| An Indian family (left) talks to a Bangladeshi family in a village on the Indo-Bangla border on Thursday. (Reuters)
Mumbai, Feb. 6: Mumbai’s main railway station, VT, has not played host to so many Bengalis in a long time. From the time deputy Prime Minister L.K. Advani stepped up the heat on illegal immigrants, hundreds of Bangladeshis have been fleeing their homes in the city every day.
Rubina Begum, a woman in her early twenties, has come with her family — husband and three children — to see her mother-in-law off. The old woman sits huddled in a corner in the unreserved ladies compartment of the Howrah Mail via Allahabad, on a seat shared by five other women, with children squeezed in between.
There are about 150 women in the compartment, which is smaller than the others, and all of them Bengali with the exception of three or four, though no one will admit to knowing the language.
Bengali families crowd the entrance to the station — with bags and bundles, big and small, heaped up. One family is carrying a kitchen shelf.
“I don’t know Bengali,” says a man who has just asked his wife in that language to go into the ladies’ compartment with their children and not talk to strangers. They have two suitcases and a bed-roll.
“My mother-in-law is going to Bongaon, though I don’t know what the others will do,” says Rubina.
“We stayed in Bongaon after coming from Bangladesh. We have our relatives there,” she adds. They have put her on the train because they are afraid that police will soon start hounding out people they suspect of not possessing the right documents.
Advani had announced rounding up and deportation of illegal Bangladeshi immigrants.
Rubina and her family, residents of Reay Road, home to many Bangladeshis, can afford to stay back because they have been living here for 10 years and have procured “official documents”.
Her husband is a vegetable vendor, “doing well”. Her mother-in-law does not have the papers, the reason she has to go. She waves back at her grandchildren and her old neighbour who also has come to say good-bye.
Several families have packed their bags — giant nylon hold-alls available at all Mumbai stations — and headed for Howrah.
Many of them don’t know where they will end up, but they will leave Mumbai before the police catch them.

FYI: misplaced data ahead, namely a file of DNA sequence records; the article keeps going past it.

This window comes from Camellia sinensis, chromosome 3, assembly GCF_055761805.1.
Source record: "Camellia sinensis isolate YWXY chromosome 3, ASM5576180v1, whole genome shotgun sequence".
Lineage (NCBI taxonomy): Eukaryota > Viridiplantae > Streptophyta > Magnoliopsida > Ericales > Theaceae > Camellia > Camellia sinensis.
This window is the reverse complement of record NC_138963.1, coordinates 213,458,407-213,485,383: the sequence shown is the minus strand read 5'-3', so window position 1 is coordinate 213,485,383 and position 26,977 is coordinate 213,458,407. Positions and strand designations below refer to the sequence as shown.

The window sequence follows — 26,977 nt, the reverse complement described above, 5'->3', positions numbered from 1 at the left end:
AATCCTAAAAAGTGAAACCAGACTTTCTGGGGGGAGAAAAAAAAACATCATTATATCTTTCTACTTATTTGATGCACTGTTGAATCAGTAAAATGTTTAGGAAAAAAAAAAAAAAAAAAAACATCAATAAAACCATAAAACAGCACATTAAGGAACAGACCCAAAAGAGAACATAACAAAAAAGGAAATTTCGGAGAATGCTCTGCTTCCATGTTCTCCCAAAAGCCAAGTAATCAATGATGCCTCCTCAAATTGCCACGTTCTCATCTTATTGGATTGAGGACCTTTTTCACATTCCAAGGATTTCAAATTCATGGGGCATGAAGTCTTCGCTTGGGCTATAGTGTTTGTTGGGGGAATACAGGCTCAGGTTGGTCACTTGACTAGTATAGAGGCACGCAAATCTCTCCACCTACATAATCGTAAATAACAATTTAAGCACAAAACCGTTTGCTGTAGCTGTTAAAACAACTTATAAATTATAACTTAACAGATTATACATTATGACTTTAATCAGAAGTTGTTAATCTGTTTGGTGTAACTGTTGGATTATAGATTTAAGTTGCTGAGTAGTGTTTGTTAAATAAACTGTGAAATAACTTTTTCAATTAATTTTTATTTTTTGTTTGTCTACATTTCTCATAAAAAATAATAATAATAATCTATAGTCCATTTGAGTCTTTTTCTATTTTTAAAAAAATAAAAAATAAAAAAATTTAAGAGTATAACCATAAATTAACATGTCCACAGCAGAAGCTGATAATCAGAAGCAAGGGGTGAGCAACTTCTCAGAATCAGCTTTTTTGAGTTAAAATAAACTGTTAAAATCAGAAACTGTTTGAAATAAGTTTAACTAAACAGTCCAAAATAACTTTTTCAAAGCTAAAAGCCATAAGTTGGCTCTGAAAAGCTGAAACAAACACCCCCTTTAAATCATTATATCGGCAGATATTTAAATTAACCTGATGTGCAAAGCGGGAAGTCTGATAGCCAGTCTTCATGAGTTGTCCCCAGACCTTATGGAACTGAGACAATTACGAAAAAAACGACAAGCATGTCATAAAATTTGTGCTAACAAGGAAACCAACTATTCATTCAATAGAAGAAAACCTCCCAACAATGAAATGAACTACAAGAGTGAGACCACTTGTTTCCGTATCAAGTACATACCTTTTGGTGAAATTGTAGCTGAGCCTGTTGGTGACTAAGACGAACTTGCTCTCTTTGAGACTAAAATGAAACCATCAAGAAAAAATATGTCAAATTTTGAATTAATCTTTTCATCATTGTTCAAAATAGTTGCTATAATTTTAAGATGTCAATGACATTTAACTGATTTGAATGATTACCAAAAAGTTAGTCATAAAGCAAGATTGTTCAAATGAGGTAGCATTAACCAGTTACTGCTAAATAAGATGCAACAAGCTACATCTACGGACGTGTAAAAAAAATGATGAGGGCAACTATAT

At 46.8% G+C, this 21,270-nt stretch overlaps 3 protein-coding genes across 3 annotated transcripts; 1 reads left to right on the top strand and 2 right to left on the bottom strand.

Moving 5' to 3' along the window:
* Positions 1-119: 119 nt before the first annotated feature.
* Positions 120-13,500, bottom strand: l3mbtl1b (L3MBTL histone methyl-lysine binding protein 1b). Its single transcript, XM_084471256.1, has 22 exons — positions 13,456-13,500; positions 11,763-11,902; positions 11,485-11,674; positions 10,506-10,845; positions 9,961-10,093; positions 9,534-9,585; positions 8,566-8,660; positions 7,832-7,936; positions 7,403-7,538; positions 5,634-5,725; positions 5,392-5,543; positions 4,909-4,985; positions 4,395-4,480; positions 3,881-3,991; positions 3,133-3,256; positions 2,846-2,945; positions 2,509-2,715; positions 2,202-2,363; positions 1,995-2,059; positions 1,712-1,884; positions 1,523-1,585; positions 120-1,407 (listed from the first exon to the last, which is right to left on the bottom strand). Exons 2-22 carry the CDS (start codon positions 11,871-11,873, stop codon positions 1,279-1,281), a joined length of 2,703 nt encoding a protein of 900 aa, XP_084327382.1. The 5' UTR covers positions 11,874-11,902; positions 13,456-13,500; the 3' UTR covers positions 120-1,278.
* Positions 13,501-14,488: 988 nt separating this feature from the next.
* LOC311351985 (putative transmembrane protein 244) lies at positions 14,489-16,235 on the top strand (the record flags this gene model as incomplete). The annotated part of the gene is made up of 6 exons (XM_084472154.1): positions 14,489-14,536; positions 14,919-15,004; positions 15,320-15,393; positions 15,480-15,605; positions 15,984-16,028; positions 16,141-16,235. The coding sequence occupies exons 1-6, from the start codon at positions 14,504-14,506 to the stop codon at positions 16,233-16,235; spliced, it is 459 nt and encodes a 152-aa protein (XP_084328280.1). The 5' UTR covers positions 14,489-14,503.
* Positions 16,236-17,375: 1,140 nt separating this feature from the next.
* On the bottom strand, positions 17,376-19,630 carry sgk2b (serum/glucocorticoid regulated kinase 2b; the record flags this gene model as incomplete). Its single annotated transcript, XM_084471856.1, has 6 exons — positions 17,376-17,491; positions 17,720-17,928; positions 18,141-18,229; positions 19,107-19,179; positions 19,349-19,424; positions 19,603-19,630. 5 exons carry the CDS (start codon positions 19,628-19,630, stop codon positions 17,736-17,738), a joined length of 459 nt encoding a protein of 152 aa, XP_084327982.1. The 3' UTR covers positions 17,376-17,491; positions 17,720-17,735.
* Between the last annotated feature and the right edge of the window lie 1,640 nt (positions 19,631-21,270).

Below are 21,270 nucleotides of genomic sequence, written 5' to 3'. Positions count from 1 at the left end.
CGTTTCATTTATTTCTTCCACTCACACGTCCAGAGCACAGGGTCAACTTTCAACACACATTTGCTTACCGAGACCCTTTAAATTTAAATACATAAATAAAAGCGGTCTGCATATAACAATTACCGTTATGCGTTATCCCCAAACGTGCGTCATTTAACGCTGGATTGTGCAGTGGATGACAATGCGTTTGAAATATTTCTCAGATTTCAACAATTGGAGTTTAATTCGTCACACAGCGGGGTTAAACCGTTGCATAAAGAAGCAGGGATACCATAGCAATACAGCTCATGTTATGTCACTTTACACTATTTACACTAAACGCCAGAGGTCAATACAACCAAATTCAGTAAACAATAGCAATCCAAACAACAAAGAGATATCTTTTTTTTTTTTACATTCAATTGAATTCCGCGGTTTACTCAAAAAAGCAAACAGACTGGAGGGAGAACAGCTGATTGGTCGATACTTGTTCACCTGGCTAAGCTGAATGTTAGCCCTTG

“About 500 to 1,000 Bangladeshis are leaving from VT everyday over the past 10 days,” says a policeman on duty. “The Howrah Mail via Nagpur left an hour ago carrying many of them,” he adds.
They actually started leaving earlier, after Advani’s deportation threat. Three such groups of Bangladeshis on the run from Mumbai were arrested in Bengal — Jhargram, Howrah and Burdwan — in the last 10 days of January.
Mumbai is said to have more than a lakh illegal Bangladeshi immigrants. Most live in slums — the men working as labourers and the women as domestic help. The better-off work in restaurants. Many Bangladeshi girls are involved in the flesh trade.
More than families, however, there are groups of single men trying to rush into the train. “Three of us work as waiters in an Udupi restaurant in Kandivli,” says a young man, dropping his voice.
“We are all from Bangladesh,” he says, pointing at five other men who seem to be in their twenties. “We stay together, in a slum near Kandivli. We have to go because we don’t have the official papers,” he says.
He says he doesn’t know if he will go back to Bangladesh. “Let us reach Calcutta. Then we will decide.”
The special branch of the CID says it knows of the exodus, but denies having caused it.
“We haven’t stepped up the drive to hunt out Bangladeshis. They are fleeing because of what is happening on the border,” said a special branch officer.
Rabeya Khatun, in the group arrested in Jhargram, had alleged that the Shiv Sena had issued an ultimatum to leave.